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AP Projects Tories win 316 seats

TN05
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5/7/2015 4:26:14 PM
Posted: 1 year ago
http://apne.ws...

Tories - 316
Labour - 239
SNP - 58
Lib. Dems - 10
UKIP - 2

It appears the Tories have enough seats to form a coalition with either Lib. Dems or. DUP/UKIP.
1Historygenius
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5/7/2015 6:37:21 PM
Posted: 1 year ago
Assuming the DUP keeps what seats it has (8) and UKIP does get 2, then the Lib Dems an totally get ditched and the Conservatives can go for a more right coalition. Election results here:

http://www.bbc.com...
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1Historygenius
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5/7/2015 6:41:12 PM
Posted: 1 year ago
Basically, the shy Tory factor strikes again.
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TN05
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5/7/2015 7:27:13 PM
Posted: 1 year ago
At 5/7/2015 6:49:26 PM, dylancatlow wrote:
At 5/7/2015 6:41:12 PM, 1Historygenius wrote:
Basically, the shy Tory factor strikes again.

What's that?

The Tories usually underperform in exit polls by at least a few percentage points - it was as bad as 9 points in 1992. Basically, a rather large chunk of Conservative voters refuse to disclose their voting intentions. This causes a big problem that overestimates the performance of Labour. So it usually isn't surprising for the Conservatives to outperform the polls a bit.
1Historygenius
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5/7/2015 7:27:18 PM
Posted: 1 year ago
At 5/7/2015 6:49:26 PM, dylancatlow wrote:
At 5/7/2015 6:41:12 PM, 1Historygenius wrote:
Basically, the shy Tory factor strikes again.

What's that?

In the 1992 general election, Labour was expected to win and every poll showed, but on election day the Conservatives were still in power and John Major was still prime minister. This led to the UK political scientists to realistically acknowledge that many people who are polled don't say they will vote for the Tories even though they certainly will. It basically guarantees that the Conservatives are underpolled in every election, but this does vary. One problem with this general election is that gerrymandering boundaries that weren't changed benefit Labour, but the shy Tory factor does still exist. If this exist poll is accurate, that means the shy Tories were very important to his election and the polls missed this election by a mile.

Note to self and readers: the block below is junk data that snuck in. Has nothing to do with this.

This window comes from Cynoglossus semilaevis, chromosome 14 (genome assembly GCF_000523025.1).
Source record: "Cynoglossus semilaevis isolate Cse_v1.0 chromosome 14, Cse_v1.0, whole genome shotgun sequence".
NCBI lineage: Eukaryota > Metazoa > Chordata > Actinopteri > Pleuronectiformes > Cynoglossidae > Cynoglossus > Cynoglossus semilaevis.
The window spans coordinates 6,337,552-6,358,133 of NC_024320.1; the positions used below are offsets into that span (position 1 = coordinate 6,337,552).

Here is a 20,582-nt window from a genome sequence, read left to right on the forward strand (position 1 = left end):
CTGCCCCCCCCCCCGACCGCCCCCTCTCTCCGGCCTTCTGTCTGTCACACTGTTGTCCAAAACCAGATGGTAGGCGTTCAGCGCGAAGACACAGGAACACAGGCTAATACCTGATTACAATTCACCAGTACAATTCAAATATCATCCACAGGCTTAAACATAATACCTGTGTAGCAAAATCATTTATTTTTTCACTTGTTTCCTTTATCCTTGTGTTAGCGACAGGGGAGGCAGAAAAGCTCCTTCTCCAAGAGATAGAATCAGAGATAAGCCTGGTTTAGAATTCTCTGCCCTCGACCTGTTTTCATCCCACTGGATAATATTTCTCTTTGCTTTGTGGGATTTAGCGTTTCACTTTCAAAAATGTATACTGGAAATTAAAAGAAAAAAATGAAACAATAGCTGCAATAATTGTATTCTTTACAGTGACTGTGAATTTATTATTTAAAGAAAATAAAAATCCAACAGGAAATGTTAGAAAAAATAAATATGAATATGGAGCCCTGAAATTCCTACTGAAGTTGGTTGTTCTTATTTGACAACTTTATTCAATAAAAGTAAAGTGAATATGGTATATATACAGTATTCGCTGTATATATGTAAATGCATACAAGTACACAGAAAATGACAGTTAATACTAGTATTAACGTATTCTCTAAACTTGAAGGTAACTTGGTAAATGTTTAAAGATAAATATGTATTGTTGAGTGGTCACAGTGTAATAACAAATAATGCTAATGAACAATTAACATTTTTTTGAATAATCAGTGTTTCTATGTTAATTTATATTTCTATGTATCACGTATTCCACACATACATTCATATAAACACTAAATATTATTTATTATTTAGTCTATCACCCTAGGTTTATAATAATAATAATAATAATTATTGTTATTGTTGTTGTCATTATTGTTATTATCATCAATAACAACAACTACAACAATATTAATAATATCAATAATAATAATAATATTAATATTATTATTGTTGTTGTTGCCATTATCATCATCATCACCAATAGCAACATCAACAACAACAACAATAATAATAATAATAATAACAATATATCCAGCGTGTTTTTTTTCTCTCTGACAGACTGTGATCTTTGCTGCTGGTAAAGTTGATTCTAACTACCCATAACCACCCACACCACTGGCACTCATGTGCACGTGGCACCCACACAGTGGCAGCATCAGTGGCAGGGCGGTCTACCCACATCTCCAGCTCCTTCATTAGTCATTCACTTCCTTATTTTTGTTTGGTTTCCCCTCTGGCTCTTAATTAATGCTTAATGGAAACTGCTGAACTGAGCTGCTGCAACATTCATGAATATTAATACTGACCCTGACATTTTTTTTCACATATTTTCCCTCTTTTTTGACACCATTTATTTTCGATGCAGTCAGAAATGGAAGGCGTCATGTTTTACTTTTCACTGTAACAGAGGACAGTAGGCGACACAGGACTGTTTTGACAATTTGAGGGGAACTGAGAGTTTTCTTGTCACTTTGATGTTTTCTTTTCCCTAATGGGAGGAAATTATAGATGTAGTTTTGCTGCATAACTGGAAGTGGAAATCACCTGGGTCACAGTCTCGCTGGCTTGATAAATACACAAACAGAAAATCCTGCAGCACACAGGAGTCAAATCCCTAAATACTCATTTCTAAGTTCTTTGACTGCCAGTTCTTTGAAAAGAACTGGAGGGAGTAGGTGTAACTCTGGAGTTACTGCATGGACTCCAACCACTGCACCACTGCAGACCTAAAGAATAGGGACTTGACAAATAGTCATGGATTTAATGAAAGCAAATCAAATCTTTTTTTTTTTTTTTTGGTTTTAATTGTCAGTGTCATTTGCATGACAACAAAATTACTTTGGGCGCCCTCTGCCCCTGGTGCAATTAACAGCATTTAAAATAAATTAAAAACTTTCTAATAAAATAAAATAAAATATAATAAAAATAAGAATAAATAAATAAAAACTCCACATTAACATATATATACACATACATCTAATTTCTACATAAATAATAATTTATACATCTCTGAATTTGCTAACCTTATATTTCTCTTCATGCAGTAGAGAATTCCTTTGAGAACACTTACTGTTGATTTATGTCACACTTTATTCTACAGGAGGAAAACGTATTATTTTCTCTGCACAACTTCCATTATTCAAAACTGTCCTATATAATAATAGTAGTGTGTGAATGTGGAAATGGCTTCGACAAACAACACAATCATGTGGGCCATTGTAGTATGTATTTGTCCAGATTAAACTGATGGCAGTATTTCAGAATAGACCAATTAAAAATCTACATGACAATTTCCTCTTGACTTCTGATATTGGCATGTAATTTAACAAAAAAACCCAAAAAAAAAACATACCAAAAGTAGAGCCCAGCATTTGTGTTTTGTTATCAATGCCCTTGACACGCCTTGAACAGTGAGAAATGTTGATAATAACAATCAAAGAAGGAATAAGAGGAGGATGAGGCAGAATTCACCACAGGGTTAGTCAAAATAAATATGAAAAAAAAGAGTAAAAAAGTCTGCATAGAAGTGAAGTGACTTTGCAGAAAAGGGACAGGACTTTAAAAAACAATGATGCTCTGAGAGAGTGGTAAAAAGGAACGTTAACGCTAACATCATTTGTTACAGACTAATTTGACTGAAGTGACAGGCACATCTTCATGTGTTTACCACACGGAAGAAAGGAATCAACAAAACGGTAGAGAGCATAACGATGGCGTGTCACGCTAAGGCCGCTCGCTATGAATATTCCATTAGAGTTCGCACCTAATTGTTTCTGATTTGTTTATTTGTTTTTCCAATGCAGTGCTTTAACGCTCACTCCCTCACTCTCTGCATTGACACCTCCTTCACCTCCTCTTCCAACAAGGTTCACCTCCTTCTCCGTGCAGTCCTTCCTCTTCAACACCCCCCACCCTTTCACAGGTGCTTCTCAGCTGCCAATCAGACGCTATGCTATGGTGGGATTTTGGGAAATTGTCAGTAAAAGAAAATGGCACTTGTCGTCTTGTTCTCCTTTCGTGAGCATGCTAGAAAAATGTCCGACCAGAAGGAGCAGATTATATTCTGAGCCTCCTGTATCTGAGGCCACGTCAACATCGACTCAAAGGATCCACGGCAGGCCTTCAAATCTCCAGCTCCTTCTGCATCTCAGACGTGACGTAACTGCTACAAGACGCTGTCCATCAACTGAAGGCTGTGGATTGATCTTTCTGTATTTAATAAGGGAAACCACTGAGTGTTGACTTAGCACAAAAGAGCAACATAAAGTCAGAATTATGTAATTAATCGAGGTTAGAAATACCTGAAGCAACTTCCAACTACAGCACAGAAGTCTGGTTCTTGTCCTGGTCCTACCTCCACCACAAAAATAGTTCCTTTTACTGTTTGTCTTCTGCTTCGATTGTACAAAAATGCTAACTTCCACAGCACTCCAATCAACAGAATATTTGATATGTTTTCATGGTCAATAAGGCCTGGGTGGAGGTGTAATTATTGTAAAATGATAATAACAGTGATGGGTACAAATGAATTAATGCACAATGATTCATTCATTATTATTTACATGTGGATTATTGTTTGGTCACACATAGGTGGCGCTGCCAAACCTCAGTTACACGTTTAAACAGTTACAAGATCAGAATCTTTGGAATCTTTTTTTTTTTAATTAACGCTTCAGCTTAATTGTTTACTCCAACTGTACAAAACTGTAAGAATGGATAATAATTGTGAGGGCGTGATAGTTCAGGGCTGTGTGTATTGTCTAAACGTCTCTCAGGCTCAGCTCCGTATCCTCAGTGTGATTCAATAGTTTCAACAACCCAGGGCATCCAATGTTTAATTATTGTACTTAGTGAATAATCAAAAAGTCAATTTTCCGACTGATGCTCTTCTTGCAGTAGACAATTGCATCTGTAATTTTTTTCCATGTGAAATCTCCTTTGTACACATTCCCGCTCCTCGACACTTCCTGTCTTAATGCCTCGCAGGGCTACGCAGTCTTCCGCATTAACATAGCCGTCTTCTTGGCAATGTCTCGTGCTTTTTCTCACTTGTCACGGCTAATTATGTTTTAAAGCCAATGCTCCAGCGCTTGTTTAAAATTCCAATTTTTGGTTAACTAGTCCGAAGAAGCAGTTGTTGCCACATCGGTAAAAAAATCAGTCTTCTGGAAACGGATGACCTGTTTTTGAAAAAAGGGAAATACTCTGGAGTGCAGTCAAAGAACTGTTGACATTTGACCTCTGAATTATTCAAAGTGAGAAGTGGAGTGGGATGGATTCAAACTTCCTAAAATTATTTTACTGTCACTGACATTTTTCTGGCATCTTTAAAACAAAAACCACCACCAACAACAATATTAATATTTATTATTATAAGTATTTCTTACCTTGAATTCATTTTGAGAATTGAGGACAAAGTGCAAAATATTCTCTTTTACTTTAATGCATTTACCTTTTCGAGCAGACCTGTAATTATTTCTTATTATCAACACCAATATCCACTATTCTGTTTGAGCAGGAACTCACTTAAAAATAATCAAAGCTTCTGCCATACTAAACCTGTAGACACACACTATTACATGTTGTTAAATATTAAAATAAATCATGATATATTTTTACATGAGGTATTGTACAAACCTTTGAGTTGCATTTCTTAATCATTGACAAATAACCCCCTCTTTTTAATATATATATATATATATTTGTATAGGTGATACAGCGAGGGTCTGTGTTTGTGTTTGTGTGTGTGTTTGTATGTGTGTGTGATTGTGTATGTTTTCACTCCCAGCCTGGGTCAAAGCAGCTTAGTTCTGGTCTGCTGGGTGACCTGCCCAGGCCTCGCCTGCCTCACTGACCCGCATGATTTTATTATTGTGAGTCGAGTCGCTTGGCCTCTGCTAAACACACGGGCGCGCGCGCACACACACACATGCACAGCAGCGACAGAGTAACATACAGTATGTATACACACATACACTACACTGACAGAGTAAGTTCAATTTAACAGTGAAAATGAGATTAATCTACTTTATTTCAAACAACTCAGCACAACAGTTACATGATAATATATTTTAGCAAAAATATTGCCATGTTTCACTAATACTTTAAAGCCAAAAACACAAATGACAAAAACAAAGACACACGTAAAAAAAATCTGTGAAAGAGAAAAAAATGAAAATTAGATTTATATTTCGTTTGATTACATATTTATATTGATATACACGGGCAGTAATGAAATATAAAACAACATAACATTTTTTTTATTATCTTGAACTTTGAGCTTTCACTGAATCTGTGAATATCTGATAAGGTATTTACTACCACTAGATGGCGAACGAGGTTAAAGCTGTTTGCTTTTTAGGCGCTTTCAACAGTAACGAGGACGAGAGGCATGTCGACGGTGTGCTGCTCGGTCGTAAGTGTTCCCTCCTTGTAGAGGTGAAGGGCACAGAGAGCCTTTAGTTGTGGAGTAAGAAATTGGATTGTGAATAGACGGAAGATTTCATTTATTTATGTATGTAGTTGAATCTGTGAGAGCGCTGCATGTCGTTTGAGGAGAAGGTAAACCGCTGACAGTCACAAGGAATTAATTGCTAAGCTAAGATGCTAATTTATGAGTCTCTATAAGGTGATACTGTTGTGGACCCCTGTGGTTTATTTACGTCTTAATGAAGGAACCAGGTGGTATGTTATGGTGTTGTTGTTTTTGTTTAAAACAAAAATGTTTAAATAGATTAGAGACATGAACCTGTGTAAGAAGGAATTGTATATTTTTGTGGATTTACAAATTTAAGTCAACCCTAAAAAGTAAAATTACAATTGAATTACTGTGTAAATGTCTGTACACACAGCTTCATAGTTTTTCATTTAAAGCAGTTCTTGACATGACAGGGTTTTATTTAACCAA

"The chief business of the American people is business." - Calvin Coolidge

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TN05
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5/7/2015 7:30:53 PM
Posted: 1 year ago
At 5/7/2015 6:37:21 PM, 1Historygenius wrote:
Assuming the DUP keeps what seats it has (8) and UKIP does get 2, then the Lib Dems an totally get ditched and the Conservatives can go for a more right coalition. Election results here:

http://www.bbc.com...

They could even avoid a coalition with UKIP if they wanted. There should be at least three Sinn Fein voters, who abstain and thus reduce the needed majority to 323 votes. That would give the Tories only a one-vote cushion, though. There's also the possibility UUP might win a few seats - they'd be a natural coalition partner given their previous alliance with the Conservatives in 2010.

I highly doubt they won't at least try to get Lib. Dems in, though. The 10 Lib. Dems would be much more valuable than two UKIP members. Lib. Dems refuse to work with UKIP, but a 316-seat Tory + 8 seat DUP + 10 seat Lib. Dem coalition would be 334 seats. That's a fairly comfortable margin.